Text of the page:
Mid-century modern is an umbrella term that describes the popular industrial design taste ranging from the mid-1940's to the mid-1970's across all disciplines—architecture, interior design, product design, and graphic design. It was huge shift in its time, orbiting around the desire to strip away excessive ornamentation and get things down to their most basic shape elements. Despite the changing aesthetics of the 1970's onward, it continues to endure—in the words gallery owner Patrick Parrish, “It’s been the new cool thing five times in the last 50 years.”
Of course, no design era is the pinnacle of perfection. Elements of mid-century interior design can oversaturate our eyeballs—does anyone else completely overlook the Eames chairs placed in the corner of perfectly-styled rooms on Pinterest—and after living in post-Soviet East Germany for a year, I gotta say that the stark minimalism of Brutalist architecture can get really depressing in a snowless winter. (I also have to admit that sometimes even the word “design” is so overused that it feels like a gnat swarm to the face on a muggy day in August.)
Yet, I can't help but love the work of French-born, NYC-based designer Raymond Loewy (1893–1986). You probably don't know the name, but the guy was so prolific that unless you've been living in a cave, I guarantee you've seen his work. Let's take a look at some of his greatest hits.
Five iconic pieces by Raymond Loewy
Out of several hundred examples, I've chosen five of my favorites based on their visual relevance in the present. Some of them still do have that “retro” feel and some of them feel like they could have been designed this month, but none of them would look out of place in our homes or cities.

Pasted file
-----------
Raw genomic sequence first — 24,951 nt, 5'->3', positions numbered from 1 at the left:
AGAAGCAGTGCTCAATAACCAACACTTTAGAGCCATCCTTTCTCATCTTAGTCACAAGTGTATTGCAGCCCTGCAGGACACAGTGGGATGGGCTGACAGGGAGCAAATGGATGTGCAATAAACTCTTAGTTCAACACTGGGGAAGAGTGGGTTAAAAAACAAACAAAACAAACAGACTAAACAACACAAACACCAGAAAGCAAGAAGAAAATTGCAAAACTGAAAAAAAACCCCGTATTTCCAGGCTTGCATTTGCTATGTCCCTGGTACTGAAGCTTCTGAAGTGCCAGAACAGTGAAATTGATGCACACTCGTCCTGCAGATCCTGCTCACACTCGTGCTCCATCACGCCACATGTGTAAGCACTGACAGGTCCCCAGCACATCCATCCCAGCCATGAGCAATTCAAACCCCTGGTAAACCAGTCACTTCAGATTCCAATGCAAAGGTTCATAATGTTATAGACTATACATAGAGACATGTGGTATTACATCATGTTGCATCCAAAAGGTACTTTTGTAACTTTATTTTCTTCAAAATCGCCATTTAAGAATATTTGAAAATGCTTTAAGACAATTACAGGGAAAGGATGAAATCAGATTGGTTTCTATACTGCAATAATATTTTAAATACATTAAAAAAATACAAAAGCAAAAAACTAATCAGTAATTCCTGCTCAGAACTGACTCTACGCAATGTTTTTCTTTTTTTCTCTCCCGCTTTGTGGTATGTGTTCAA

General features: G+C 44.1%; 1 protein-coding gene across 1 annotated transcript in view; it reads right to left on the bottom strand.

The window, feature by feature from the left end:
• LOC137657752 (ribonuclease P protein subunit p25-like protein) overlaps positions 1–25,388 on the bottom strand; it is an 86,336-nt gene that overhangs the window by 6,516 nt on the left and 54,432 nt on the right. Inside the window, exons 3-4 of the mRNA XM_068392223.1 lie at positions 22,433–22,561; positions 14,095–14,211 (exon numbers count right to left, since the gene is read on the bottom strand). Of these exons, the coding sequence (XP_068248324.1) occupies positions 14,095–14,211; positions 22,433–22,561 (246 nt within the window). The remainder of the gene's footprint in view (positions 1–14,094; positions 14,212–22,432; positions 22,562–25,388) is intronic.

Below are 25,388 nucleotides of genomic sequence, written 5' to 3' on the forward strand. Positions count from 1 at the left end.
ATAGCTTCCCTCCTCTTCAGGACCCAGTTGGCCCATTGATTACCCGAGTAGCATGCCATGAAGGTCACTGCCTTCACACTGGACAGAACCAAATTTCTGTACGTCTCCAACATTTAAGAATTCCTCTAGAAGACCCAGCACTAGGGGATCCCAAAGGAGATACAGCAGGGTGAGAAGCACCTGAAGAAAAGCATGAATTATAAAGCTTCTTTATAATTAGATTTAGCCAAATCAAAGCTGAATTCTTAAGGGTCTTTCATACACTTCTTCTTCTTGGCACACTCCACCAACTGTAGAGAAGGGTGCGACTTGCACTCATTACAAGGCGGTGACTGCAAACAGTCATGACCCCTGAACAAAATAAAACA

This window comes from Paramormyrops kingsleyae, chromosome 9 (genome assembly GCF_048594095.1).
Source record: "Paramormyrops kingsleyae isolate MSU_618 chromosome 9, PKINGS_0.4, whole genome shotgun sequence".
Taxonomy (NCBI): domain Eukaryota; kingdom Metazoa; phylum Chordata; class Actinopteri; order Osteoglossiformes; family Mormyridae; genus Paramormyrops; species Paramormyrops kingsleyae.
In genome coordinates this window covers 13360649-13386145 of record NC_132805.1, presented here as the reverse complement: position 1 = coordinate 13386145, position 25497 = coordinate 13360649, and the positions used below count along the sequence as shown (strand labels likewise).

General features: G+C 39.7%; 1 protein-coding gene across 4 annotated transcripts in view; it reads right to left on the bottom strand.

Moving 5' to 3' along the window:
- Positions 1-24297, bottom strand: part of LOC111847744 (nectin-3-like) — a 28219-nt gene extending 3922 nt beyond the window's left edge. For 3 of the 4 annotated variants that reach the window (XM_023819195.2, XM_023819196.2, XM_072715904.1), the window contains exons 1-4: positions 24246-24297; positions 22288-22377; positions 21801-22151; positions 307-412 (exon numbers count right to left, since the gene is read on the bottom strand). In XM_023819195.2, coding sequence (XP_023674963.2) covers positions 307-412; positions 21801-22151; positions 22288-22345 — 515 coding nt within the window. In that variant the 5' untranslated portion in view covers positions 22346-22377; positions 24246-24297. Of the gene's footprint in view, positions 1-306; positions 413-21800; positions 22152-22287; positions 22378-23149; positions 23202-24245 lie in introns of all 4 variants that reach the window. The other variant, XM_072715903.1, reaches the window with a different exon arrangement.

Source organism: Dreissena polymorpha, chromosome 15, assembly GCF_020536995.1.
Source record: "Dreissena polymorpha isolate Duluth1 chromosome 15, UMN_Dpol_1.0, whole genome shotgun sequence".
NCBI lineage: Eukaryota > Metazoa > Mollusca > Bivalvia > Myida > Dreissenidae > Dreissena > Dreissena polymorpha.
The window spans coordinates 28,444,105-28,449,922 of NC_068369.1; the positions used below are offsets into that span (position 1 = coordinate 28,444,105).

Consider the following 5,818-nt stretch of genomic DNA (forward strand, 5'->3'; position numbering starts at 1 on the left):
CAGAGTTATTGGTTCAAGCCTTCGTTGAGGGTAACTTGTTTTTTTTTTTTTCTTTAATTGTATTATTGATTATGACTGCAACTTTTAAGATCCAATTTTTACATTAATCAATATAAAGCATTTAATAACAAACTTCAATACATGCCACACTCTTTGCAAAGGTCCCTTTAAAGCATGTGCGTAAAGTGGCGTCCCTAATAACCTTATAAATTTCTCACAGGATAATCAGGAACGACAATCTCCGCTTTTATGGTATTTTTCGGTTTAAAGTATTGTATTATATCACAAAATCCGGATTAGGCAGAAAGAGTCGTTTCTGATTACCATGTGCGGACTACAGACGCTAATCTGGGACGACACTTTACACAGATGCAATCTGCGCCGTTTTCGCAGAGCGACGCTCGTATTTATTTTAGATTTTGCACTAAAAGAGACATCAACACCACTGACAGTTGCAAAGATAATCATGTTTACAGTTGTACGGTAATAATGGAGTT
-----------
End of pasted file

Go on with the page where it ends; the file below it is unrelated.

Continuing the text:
1. Shell logo (1971)
Yep, Mr. Loewy was the man responsible for stylizing a photorealistic rendering of a shell into a brand mark so recognizable that it doesn't even need the company name. This is the mid-century shape game at its finest: take away any of these elements—the 7 radiating lines, the semicircle, the trapezoidal base, the parabola dip at the bottom—and it doesn't read like a shell.
2. Exxon logo (1966)
This is a pretty straightforward logo, but one thing I noticed about it when I scrutinized it is the space-saving device of the crossed X's, which not only makes it more compact but also creates a dynamic and memorable shape.
3. Air Force One livery (1962)
This is another design that has remained unchanged for over 50 years. The two shades of blue and gold are a perfect balance of lighthearted and dignified, and the choice of the Caslon typeface (slightly tracked out, i.e. with greater space between the letters) recalls the typeface used on the Declaration of Independence. Plus, come on, man—that parabolic swoop on the front, echoing the graceful flow of wings in flight, is totally sweet.
4. International Harvester Farm-All tractor (1939)
This is my all-time favorite Loewy design. He transformed what was once basically just a big box with an engine and four wheels into a piece that belongs in an art museum. The curved corners are gentle, the front grille is broken up into four sets of four slits to provide subtle rhythm, and the sideways L-shape of the motor housing optically balances the two large back wheels when you view the tractor in profile. (Plus, that bright red set against the backdrop of a green field is, to quote Ferriss Beuller, so choice.)
5. Sunbeam T9 toaster (1939)
This is decidedly the most “retro” of the objects in my list, but I couldn't help including it because there's something so pleasing about a toaster made of half an ellipse instead of a rectangle. It would be nice to have one of the first appliances you're likely to meet in the morning have such a peppy presence.
…but wait, there's more!
Plug in “Raymond Loewy” into Pinterest and you'll find an overwhelming amount of his other designs in logos and other branding elements, products, cars, and trains.
His 1950 autobiography Never Leave Well Enough Alone, republished in 2002 by Johns Hopkins University Press, is out of print but looks fantastic. I really like that they included an egg on the cover and this quote on the back—”The perfect functional shape: the egg. . . . It is a marvel of design”—because I've long appreciated ovoid shapes with one axis of symmetry as a visual design element.